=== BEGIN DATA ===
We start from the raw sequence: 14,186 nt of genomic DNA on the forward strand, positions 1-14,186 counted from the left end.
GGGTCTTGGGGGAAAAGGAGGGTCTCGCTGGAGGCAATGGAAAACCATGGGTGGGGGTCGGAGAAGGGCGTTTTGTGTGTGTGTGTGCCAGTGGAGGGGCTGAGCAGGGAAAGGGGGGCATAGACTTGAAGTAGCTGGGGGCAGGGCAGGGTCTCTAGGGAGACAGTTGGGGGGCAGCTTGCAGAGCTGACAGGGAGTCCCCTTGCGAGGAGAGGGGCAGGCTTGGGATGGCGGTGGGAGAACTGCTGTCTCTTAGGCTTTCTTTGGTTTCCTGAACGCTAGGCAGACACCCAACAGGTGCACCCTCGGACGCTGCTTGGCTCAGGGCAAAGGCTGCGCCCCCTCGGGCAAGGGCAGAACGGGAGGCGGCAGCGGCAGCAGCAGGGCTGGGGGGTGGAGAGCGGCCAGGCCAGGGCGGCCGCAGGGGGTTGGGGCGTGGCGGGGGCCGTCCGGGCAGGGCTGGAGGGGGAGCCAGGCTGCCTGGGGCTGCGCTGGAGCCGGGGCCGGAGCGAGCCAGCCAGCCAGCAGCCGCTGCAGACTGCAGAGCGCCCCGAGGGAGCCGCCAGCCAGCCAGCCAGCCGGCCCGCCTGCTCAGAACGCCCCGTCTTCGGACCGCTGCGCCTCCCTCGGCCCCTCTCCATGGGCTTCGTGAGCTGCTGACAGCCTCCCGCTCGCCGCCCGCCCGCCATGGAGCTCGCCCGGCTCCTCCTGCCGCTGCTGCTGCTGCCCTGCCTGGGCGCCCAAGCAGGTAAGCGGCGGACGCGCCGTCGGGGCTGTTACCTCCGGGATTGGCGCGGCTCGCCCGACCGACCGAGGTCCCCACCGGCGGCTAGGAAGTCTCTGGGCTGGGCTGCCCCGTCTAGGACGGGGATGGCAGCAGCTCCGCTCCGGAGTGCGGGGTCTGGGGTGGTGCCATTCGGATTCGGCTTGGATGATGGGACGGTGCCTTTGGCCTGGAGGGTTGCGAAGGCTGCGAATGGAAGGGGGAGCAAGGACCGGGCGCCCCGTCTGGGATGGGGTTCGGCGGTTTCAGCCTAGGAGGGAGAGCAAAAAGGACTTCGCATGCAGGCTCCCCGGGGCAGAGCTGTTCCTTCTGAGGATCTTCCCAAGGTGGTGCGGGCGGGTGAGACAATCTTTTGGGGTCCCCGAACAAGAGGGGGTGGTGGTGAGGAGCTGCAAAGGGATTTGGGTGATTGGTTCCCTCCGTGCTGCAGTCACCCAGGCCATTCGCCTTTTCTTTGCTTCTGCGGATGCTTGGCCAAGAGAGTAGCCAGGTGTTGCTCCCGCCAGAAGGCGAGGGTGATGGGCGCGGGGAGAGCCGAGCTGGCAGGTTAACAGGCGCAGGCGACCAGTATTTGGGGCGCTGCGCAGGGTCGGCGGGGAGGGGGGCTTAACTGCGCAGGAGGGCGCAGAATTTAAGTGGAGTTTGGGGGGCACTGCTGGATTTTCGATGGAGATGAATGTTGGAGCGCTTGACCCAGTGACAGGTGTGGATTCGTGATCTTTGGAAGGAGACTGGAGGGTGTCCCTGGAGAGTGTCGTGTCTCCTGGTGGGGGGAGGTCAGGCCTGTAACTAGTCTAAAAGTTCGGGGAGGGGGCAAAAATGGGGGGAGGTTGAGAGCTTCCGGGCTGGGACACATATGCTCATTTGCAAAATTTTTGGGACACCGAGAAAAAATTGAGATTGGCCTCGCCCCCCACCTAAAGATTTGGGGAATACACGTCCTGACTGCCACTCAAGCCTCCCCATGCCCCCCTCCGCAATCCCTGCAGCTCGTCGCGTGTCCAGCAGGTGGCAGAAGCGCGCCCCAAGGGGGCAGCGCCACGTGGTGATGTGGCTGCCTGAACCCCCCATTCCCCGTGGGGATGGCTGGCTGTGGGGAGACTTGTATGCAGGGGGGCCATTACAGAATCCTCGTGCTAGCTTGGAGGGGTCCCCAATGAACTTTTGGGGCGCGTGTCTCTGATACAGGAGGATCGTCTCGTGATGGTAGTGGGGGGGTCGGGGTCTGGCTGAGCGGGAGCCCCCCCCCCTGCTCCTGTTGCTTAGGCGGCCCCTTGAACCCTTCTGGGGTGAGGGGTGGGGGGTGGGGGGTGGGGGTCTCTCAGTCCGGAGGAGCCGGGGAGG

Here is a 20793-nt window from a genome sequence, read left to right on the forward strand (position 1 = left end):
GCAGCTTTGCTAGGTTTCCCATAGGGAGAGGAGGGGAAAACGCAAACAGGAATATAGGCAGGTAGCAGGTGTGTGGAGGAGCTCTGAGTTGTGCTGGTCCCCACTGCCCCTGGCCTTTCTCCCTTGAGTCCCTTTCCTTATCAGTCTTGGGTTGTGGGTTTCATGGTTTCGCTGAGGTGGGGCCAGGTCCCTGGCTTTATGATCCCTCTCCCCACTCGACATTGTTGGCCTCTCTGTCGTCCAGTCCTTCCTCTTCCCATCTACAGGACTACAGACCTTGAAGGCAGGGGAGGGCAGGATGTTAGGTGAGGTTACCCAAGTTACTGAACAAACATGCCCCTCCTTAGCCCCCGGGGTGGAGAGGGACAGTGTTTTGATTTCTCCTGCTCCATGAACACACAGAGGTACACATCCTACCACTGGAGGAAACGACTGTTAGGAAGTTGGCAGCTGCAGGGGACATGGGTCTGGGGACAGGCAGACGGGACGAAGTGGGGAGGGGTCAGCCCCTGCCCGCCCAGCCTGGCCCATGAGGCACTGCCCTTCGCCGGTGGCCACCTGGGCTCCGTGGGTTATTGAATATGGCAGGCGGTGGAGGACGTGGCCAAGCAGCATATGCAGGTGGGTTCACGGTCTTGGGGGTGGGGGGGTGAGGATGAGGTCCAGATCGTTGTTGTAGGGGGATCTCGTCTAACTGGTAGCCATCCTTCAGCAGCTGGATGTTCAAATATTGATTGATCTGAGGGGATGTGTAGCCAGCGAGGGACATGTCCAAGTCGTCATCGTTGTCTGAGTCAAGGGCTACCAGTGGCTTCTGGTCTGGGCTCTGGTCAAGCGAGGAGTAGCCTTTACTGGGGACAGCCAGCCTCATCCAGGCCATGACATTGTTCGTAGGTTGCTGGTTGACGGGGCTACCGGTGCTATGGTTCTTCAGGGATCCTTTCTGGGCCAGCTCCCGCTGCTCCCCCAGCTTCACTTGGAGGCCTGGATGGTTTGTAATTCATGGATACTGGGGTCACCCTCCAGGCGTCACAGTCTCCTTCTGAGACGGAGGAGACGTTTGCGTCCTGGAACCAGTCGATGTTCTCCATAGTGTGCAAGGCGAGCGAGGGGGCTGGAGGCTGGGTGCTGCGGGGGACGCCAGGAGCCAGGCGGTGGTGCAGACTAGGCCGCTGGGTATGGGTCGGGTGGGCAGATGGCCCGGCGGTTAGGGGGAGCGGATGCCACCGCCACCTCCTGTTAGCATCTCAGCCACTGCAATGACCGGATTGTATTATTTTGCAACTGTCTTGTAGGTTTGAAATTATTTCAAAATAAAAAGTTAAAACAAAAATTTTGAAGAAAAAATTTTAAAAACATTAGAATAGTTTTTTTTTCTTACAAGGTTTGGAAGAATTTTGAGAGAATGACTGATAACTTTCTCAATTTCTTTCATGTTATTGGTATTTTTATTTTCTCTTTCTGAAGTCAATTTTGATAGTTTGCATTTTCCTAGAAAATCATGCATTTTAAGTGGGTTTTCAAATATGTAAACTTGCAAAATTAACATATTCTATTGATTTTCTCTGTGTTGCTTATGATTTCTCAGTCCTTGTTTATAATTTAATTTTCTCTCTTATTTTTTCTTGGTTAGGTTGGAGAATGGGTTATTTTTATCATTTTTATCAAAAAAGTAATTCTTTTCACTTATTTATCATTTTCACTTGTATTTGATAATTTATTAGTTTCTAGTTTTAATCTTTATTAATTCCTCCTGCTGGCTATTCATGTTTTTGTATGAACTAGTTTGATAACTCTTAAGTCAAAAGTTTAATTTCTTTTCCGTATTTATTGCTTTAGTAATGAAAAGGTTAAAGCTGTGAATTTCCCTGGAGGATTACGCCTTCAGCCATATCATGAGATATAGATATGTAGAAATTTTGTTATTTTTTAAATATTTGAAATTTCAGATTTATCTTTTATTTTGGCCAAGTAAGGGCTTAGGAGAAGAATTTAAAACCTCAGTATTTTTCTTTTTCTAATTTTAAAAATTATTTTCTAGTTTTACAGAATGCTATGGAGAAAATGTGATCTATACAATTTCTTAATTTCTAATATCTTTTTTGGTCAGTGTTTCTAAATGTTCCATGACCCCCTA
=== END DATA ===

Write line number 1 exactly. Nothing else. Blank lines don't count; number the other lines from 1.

We start from the raw sequence: 14,186 nt of genomic DNA on the forward strand, positions 1-14,186 counted from the left end.